Song can only push A Hu away and run, but eventually gets cornered. A Hu hits him with a right hook, an uppercut and then a left hook to the body, and Song crumples to the floor.
    The referee counts Song as he tries to get to his feet, then calls it off.


    The referee steps between Song De Cai and A Hu
    “That liver shot looked brutal, for a tai chi guy that clearly doesn’t do full contact sparring there is no way he could take that punch,” said one commenter on the video, which was posted by YouTube channel Fight Commentary Breakdowns.
    “Seriously that guy does not look like he's in shape to fight. Do they even medically clear them to fight? This can lead to serious injuries or even death,” said another.
    “It looks like anyone can just show up with a pair of shorts and gloves and make a challenge,” was another comment.
    Why do Tai Chi guys insist on getting humiliated like this in the ring?

    THREADS
    Ding Hao
    MMA Challenges to Kung Fu
    A Challenge
    Gene Ching
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  15. #105
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    Ma Baoguo


    68-year-old tai chi “master” knocked down 3 times in 30-second match against MMA fighter

    Despite appearances, he is still claiming victory
    by Alex Linder May 19, 2020 in News



    An elderly tai chi “master” has become the latest of his cohort to not last long in the ring against a more modern martial artist.
    The fight staged on Sunday in the Shandong city of Zibo pitted a 50-year-old MMA and kickboxing hobbyist named Wang Qingmin against 68-year-old Ma Baoguo (马保国).
    Ma claims to be a master of Hunyuan Tai Chi. He also claims to have a ball of energy in his hand and to have defeated a British MMA “champion” a few years ago.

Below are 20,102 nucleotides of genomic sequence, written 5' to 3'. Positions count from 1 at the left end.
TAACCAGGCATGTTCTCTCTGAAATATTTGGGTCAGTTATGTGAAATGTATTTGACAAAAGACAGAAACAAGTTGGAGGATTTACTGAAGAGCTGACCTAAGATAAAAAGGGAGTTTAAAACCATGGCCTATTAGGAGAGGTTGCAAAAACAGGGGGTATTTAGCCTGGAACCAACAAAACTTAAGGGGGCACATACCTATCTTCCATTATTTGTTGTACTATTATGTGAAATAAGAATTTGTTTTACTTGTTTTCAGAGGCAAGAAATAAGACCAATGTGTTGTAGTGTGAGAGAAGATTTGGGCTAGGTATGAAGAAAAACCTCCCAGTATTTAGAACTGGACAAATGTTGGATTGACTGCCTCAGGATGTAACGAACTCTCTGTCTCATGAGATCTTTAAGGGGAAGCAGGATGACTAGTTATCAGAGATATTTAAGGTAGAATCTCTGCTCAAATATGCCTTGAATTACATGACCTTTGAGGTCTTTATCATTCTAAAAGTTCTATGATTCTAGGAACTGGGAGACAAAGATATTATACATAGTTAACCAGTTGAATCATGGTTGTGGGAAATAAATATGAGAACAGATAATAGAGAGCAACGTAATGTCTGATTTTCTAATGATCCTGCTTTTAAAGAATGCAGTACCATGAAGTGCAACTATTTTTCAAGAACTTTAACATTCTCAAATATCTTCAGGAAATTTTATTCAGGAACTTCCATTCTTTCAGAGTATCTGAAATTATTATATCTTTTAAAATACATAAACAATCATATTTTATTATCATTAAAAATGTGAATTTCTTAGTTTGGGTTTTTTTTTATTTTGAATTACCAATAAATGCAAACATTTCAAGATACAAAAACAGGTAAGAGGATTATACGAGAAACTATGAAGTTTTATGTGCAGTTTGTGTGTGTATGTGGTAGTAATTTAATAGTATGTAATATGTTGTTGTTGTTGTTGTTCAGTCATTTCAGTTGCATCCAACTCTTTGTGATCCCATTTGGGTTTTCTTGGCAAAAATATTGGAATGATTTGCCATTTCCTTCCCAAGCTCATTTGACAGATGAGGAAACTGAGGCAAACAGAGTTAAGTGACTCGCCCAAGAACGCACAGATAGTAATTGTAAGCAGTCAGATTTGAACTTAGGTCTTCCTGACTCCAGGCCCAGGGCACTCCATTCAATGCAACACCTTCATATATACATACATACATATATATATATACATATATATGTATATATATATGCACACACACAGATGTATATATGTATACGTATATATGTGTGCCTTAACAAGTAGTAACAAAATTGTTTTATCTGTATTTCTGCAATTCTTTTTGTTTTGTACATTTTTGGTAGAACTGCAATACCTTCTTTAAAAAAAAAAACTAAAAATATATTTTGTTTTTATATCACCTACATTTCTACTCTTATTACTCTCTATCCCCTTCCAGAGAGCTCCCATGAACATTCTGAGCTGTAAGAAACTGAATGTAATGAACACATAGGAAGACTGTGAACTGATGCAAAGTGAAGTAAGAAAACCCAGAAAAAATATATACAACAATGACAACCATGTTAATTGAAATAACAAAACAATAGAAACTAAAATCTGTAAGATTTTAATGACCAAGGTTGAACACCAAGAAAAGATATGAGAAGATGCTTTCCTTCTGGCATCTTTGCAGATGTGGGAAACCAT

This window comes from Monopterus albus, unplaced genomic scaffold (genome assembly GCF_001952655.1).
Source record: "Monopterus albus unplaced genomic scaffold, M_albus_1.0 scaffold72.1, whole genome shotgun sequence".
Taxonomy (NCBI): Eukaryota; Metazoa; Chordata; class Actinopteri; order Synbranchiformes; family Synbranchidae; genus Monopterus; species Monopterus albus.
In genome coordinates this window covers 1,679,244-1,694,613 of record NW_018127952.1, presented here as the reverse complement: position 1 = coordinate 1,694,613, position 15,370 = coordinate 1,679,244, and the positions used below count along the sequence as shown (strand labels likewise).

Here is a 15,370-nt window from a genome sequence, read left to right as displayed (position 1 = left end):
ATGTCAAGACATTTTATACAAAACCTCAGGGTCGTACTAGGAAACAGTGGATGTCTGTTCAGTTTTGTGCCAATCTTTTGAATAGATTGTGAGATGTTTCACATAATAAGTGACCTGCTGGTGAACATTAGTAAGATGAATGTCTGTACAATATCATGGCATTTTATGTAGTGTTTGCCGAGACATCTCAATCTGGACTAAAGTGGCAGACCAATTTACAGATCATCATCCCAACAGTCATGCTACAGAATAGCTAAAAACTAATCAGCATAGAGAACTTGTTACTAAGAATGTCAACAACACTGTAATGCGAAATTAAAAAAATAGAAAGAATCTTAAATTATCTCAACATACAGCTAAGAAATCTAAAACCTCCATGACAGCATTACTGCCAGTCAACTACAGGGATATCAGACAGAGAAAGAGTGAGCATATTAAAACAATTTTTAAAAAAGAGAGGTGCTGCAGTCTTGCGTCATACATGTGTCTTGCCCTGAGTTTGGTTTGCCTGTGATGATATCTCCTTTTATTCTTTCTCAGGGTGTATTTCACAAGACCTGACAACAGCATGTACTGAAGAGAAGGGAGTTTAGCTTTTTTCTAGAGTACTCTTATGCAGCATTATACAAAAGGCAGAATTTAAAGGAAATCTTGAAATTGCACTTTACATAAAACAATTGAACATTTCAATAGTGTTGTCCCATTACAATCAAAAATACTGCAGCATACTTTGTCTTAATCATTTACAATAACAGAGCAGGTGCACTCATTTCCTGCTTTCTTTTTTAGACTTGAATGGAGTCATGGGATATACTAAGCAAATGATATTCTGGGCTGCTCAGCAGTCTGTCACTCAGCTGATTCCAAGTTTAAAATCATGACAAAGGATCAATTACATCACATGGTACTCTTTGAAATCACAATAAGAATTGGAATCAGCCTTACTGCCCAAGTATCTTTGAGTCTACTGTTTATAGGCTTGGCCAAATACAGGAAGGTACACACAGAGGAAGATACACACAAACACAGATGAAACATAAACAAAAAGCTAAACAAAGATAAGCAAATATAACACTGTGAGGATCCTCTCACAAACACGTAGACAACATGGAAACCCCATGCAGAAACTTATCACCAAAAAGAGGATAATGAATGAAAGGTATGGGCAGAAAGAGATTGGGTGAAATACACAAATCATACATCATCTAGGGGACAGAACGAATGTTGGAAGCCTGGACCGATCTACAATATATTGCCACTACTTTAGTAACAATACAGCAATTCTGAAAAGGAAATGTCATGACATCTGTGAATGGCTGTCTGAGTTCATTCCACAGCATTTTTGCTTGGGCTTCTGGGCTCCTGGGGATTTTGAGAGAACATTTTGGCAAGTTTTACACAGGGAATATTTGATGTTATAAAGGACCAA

His fight against Wang, however, didn’t quite go so well. He was knocked to the ground three times in 30 seconds after being repeatedly punched in the face.
    Fortunately, Ma was okay after the match and suffered no significant injuries. It’s unclear if the fight promoter will face any trouble for organizing a match where a senior citizen was KO-ed.
    Despite appearances, Ma has gone on to claim victory, claiming that he stopped the match before breaking his opponent’s nose.
    Here’s how his face looked while making that argument:



    The trend in China of unmasking self-proclaimed kung fu masters by knocking them out was started by MMA fighter Xu Xiaodong who infamously beat one such tai chi “master” to the floor in 10 seconds in 2017.
    Xu went on to issue a challenge afterward to any traditional Chinese martial arts masters who believed that they could take him down in a no-holds-barred fight. He even bragged that he was willing to take on two or three “masters” at the same time to prove to the world that they are nothing but frauds.
    Ma Baoguo was one of those to accept Xu’s challenge. However, their match was stopped by police in Shanghai just minutes before it was set to take place back in 2017.
    Ma has always been outspoken about his own abilities. He has bragged that he would be able to beat Chinese MMA champion Zhang Weili without hurting her or even breaking a sweat.
    He has also claimed to have beaten British MMA fighter Peter Irving in a match.
    As proof, Ma has showcased footage of the two sparring. Irving says that he was paid to be an actor in the video, which he understood as some sort of vanity project for Ma.
    THREADS
    MMA Challenges to Kung Fu
    A Challenge
    Gene Ching